It hit Stephanie Dolgoff at some point that she was no longer the young, desirable chick she had always been. This shocking revelation led to humorous observations on her blog www.formerlyhot.com about aging, body image and beauty.
The blog has now evolved into a book, Formerly Hot, Dispatches From Just the Other Side of Young that is now in book stores and on Amazon.com.
She was recently interviewed by BeautyInDC.com about her book and musings on her favorite subjects:
Q: Stephanie can you tell us about your background and how you became a writer?
A: I've been writing ever since my last month of college. I'd never written more than a term paper, but I was so frustrated by the pressure I felt to figure out what I was going to be for the rest of my life that I just sat down and ranted on paper about "shoulds," self-imposed and otherwise, and after that you couldn't stop me from writing. I worked at various magazines as an assistant and wrote and edited, and that's what I've been doing for the past 20 years. Wow. Weird to say "past 20 years" and have it not feel like that long, but there you have it. I'm one of those people who loves to write--it's not hard for me. It's hard for me not to.
Q: How would you describe your book Formerly Hot?
A: The book is all about what happened when I realized I wasn't a young woman anymore, moved without my permission into a new category of human being, and all that I've come to realize since then. It covers all aspects of a woman's life--friends, marriage, work, health, marriage, pop culture. It's humorous essays.
The inspiration came from simply feeling like I wasn't myself, that something had changed, and I couldn't put my finger on what it was. I had everything I wanted (good job, two beautiful girls, a husband, friends, health, etc.) but something felt unsettled. I was in my late 30s, and decided it was because I was aging--I wasn't perceived as "the hot chick" anymore, as I had been, for better or worse (mostly better) my whole life. So I jokingly started my blog, http://www.formerlyhot.com. I didn't know what I was, but I knew what I wasn't: hot, in that first-glance, young-woman kind of way.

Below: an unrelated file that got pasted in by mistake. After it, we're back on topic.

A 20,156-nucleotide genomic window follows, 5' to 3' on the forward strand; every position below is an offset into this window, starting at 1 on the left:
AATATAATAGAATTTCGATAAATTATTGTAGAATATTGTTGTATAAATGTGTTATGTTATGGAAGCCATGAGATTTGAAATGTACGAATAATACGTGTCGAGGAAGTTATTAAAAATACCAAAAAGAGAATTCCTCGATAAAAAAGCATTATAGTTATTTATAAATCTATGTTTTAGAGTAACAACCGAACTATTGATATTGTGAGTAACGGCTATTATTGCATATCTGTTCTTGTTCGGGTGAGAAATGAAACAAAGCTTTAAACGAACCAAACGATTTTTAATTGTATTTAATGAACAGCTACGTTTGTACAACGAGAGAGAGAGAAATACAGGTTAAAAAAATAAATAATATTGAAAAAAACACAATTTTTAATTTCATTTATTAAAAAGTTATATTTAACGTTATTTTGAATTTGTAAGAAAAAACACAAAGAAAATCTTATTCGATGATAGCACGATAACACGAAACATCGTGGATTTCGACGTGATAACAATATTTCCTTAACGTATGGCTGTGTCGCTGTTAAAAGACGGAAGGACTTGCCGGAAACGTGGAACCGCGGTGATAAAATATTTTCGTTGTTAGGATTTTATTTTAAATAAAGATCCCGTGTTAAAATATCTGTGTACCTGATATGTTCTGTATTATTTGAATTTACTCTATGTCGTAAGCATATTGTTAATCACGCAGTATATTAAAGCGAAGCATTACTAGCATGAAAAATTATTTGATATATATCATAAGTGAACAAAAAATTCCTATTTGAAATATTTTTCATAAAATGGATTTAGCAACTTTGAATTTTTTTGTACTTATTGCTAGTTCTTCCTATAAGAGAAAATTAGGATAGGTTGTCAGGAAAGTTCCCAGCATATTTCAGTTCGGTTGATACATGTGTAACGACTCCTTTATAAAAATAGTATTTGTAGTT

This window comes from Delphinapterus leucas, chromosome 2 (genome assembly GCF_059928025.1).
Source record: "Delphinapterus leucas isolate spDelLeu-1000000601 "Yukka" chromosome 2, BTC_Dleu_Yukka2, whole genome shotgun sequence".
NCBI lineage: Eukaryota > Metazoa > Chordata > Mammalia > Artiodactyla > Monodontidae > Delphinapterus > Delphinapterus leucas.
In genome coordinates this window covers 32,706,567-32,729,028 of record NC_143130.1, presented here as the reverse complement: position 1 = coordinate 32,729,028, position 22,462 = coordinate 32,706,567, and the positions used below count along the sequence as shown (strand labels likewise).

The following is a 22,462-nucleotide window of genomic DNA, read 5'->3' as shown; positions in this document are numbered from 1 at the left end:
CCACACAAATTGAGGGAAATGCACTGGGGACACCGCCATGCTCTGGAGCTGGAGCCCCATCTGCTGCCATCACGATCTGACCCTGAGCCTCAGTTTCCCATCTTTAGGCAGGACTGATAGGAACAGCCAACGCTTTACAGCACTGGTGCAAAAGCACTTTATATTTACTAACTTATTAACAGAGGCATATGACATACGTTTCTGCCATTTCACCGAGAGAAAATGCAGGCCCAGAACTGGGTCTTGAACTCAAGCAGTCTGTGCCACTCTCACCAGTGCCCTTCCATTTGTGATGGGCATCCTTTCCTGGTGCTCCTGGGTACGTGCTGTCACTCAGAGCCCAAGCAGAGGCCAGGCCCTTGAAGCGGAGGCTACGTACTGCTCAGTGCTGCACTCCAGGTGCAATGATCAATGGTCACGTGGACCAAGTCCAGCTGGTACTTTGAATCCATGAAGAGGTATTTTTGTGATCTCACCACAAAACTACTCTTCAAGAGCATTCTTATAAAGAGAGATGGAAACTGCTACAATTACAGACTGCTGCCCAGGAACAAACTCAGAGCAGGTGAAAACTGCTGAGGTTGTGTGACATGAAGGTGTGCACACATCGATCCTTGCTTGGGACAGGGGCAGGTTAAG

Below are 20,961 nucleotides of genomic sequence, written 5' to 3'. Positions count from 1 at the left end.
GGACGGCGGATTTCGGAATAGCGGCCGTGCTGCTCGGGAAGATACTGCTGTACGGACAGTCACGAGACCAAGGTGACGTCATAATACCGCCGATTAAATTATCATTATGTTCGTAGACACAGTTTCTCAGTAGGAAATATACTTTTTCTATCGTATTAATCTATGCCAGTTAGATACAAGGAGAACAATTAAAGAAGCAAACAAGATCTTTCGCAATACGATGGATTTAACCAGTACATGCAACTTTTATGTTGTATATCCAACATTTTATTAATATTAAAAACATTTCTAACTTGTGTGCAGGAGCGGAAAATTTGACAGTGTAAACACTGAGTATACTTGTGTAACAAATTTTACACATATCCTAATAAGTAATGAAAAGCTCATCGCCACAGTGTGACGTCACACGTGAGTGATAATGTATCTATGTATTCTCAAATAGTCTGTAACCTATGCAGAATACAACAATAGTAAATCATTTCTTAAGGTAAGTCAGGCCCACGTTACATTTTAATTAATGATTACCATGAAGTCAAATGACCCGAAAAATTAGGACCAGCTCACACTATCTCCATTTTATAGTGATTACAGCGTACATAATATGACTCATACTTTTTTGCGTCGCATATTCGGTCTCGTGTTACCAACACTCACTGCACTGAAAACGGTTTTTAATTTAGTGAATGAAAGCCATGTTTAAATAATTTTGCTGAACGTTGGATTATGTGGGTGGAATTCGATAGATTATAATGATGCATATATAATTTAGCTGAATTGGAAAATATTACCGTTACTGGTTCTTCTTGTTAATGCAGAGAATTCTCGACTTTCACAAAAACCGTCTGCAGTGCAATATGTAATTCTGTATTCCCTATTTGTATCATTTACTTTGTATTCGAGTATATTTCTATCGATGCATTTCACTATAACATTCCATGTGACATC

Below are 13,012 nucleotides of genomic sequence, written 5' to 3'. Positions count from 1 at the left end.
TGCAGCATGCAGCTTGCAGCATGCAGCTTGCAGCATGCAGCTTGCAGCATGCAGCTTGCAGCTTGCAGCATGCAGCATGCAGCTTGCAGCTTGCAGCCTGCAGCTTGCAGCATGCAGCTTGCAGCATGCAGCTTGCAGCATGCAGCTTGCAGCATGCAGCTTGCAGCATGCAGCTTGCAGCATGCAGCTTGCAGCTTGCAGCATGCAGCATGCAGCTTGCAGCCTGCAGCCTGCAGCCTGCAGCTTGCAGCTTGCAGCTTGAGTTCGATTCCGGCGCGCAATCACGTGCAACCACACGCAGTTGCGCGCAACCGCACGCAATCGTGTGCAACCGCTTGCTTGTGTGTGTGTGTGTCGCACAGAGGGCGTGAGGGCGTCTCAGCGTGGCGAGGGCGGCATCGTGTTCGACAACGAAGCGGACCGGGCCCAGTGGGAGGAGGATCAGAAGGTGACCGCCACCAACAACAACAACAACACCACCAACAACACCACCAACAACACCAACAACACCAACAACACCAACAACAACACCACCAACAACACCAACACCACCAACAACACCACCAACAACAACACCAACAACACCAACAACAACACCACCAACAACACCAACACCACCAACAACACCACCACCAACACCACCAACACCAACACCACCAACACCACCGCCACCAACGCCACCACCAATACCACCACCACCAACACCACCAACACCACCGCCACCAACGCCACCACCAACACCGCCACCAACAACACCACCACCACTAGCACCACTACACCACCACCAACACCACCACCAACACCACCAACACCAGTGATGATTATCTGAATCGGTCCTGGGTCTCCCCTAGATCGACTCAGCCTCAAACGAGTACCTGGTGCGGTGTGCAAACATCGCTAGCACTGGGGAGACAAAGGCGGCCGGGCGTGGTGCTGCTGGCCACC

Quickly, though, it became clear that it wasn't about looks at all, but about slipping into this new category of woman--the not-young woman--and that my self-definition had a bit of catching up to do. What I learned through the blog and writing the book, though, is that life on this side of young is far more fulfilling and enjoyable than back when I was "hot" in the way most people use the word. Being an adult tween (not young, not old) can be awkward at times. But I wouldn't trade where I am now to be a young woman again for anything.
Q: What feedback have you gotten from people who have read the book?
A: The most common thing I hear is, "Thanks for voicing what was in my head--I thought I was the only one." I also hear a lot of "Thanks for helping me laugh at myself and getting older." That's extremely gratifying. Women are taught to fear getting older, and what I hope my book does is helps them see that they don't have to. There's some loss that comes with not being young anymore, of course. But there's so much more to be gained. That's what the book is about.
Q: You write a lot about body image--what words of encouragement can you offer to a woman who is struggling with their body size or shape?
A: There are a lot of people who stand to make a lot of money by telling you that you're not OK the way you are. I had an eating disorder when I was young and have always had issues with my weight, even when it was perfectly fine. What I've learned that works for me is to eat when I'm hungry and stop when I'm full, and to try to be as healthy as I can. The weight my body settles at when I do that is what it should be. It may not be what I want it to be, but it's what it should be, and accepting that has made life a lot easier.
If you're heavy and worried about your health, by all means, do what it takes to get healthy. That's worth your energy. And if you think a little bit of this or that will help you feel prettier, why not avail yourself of it. But for the most part, I'd look for evidence in the mirror and from those who love you of what is beautiful about you, rather than focus on what you don't think is. It's not easy to deprogram yourself to think that way, but it can be done.
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